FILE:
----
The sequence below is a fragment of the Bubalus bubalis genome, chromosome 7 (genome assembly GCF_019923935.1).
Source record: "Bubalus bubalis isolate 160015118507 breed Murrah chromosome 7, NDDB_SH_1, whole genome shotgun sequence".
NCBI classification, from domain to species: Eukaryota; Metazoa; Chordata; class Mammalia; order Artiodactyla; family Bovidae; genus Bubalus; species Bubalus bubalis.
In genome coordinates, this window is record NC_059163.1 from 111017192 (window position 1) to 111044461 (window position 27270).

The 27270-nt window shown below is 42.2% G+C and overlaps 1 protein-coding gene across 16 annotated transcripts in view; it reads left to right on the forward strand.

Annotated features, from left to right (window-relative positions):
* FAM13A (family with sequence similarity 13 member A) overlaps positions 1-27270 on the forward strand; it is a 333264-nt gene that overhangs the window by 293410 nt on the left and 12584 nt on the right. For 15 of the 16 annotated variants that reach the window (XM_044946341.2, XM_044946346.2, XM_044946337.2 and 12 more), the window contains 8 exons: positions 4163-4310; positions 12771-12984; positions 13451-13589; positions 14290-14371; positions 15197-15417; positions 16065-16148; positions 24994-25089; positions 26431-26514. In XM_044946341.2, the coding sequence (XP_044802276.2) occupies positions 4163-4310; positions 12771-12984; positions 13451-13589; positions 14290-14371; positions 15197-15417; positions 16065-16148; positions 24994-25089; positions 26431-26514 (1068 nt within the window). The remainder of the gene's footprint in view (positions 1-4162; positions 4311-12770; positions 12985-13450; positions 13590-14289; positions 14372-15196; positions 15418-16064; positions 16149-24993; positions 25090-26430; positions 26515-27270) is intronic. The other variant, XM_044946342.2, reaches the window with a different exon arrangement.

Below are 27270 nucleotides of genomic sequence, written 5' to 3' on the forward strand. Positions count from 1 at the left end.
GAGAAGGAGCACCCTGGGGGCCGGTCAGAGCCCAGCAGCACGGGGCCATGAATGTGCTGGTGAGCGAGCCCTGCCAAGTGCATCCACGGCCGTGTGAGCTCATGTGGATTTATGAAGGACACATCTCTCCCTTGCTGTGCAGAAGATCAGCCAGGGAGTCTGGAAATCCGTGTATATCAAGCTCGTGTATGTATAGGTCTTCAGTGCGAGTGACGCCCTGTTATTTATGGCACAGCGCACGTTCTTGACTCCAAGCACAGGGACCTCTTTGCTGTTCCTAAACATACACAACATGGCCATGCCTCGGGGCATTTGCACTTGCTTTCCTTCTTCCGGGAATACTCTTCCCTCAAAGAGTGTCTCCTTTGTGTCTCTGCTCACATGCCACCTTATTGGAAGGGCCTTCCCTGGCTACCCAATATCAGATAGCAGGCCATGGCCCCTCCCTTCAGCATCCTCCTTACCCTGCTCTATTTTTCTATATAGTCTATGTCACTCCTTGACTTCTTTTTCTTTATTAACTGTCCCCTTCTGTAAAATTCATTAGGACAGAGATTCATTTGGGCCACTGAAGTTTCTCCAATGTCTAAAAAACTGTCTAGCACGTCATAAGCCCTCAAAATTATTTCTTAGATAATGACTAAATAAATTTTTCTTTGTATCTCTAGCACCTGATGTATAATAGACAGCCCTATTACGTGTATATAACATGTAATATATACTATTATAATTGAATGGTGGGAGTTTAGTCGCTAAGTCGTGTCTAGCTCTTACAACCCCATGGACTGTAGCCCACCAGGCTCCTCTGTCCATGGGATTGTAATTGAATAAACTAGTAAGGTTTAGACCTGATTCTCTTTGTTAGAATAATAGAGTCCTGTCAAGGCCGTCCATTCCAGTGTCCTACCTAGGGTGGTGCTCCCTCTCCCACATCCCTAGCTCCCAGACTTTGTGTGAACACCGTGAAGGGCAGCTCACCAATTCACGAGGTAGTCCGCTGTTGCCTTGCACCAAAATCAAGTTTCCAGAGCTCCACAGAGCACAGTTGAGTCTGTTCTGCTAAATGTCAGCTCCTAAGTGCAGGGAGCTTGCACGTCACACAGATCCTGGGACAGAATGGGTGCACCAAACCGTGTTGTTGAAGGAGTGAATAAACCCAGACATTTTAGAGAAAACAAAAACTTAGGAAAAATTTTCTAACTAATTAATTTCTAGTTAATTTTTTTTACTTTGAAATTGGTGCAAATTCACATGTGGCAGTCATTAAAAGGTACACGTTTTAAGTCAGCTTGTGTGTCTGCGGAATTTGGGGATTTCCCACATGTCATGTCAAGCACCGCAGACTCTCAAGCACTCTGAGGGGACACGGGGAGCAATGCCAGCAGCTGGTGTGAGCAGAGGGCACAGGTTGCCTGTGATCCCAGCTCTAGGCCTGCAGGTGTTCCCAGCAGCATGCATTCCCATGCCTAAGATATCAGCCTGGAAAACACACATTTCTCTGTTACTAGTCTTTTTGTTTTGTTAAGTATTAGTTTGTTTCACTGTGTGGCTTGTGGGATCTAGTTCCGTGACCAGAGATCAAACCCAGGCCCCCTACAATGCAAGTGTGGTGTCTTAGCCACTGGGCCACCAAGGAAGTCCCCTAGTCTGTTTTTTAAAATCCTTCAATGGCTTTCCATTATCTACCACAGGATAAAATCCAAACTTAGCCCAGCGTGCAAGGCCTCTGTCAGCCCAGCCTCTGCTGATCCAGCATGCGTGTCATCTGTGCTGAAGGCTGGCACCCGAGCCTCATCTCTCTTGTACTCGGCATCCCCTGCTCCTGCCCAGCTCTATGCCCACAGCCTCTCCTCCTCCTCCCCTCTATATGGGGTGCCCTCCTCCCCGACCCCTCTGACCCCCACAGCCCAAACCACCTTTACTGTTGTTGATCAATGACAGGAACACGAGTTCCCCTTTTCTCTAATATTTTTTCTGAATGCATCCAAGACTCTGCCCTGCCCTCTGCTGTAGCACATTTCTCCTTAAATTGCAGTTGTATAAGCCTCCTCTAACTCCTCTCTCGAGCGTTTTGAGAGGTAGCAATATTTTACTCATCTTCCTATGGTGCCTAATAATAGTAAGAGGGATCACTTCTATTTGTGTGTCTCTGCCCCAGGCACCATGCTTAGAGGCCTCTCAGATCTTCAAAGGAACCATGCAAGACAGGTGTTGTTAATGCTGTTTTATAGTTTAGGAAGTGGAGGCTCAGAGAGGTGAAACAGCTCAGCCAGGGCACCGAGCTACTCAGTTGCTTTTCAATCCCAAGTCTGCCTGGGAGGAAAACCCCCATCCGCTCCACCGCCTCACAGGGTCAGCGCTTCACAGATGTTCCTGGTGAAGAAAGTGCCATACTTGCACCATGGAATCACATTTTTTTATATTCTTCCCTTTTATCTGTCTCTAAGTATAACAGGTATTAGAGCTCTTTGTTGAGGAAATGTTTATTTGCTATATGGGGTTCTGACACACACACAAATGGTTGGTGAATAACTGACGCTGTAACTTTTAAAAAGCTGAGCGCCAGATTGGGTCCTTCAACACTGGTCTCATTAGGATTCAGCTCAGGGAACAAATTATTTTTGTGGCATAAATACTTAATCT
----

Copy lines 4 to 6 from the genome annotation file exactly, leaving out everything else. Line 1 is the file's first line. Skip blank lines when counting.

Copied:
In genome coordinates, this window is record NC_059163.1 from 111017192 (window position 1) to 111044461 (window position 27270).

The 27270-nt window shown below is 42.2% G+C and overlaps 1 protein-coding gene across 16 annotated transcripts in view; it reads left to right on the forward strand.

Annotated features, from left to right (window-relative positions):